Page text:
• “We are experiencing a 20% increase in repetitive stress injuries and claims for carpal tunnel. Perhaps we need an ergonomic redesign of those employees’ workflows.”

• “While visiting our Dayton facility, I noticed debris on the floor which could create a slip and fall hazard…”

• “Four company vehicle accidents over the past year have involved distracted driving. Perhaps we need to retool corporate policy with regard to texting and cell phone use while behind the wheel of company cars…”

Having in-house adjusters may help the claim professional identify more with the ultimate client and hone specialized expertise that enables claims people to spot little problems and trends before they become BIG problems.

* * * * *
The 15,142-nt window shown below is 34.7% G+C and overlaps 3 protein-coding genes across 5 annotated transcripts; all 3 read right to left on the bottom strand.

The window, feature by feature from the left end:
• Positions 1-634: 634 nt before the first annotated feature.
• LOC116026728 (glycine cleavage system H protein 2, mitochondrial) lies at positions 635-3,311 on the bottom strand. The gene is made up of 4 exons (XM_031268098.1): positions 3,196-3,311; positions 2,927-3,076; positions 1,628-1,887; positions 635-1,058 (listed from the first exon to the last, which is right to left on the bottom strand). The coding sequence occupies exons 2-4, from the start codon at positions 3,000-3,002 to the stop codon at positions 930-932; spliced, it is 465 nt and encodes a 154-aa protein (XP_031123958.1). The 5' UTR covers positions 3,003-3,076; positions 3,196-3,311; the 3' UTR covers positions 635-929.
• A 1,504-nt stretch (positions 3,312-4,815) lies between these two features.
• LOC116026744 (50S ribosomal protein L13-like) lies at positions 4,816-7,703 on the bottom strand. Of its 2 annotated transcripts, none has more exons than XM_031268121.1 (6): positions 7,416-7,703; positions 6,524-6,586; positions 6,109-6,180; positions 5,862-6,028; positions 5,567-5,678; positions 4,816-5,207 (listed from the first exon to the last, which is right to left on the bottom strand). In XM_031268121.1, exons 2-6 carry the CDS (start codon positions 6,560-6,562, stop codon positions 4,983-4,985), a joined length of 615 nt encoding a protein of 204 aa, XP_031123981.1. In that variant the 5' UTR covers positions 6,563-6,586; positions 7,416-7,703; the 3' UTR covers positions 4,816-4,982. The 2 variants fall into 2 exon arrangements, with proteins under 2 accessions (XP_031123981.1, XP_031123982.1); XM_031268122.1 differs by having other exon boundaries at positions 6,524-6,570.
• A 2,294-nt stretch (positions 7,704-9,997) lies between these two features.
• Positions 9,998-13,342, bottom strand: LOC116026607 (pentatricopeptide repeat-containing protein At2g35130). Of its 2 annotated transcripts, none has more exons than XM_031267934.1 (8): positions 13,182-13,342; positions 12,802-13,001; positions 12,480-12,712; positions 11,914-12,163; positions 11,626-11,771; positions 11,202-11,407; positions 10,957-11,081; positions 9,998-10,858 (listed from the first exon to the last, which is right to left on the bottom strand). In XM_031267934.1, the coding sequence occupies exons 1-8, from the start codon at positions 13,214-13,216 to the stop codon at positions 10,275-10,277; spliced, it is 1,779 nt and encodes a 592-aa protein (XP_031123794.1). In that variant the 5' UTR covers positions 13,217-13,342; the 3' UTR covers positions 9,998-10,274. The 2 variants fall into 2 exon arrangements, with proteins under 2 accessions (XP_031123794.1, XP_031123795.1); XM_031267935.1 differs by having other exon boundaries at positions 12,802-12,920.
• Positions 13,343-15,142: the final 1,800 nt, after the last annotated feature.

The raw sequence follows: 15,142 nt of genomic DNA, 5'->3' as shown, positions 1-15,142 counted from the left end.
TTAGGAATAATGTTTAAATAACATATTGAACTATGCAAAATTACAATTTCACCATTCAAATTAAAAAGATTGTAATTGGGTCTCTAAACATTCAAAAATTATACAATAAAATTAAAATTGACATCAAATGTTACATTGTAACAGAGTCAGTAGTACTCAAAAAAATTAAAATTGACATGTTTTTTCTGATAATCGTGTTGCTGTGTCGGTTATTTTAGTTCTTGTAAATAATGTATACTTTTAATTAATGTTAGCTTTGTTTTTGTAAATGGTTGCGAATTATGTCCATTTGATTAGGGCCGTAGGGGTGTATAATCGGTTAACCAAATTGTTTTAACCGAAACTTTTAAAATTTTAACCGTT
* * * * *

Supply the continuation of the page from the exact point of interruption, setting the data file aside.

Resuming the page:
Internalizing the Claims Function – Honing Specialization.

Companies that bring the claims function in-house are often motivated by a third factor: specialization in claims-handling ability. In-house adjusters are more attuned to the claims management philosophy and procedures of the client employer. Such adjusters also develop expertise in a particular aspect of claim investigation through repeated handling of certain types of cases. The more you do something, the better you tend to get at it. We understand this in most every vocation and walk of life.

Near where I live, a local plumbing contractor has a fleet of vans with signs on the side that read, “We fix all of your plumbing problems … including your husband’s repair jobs!” If you have a genuine need, you want a specialist.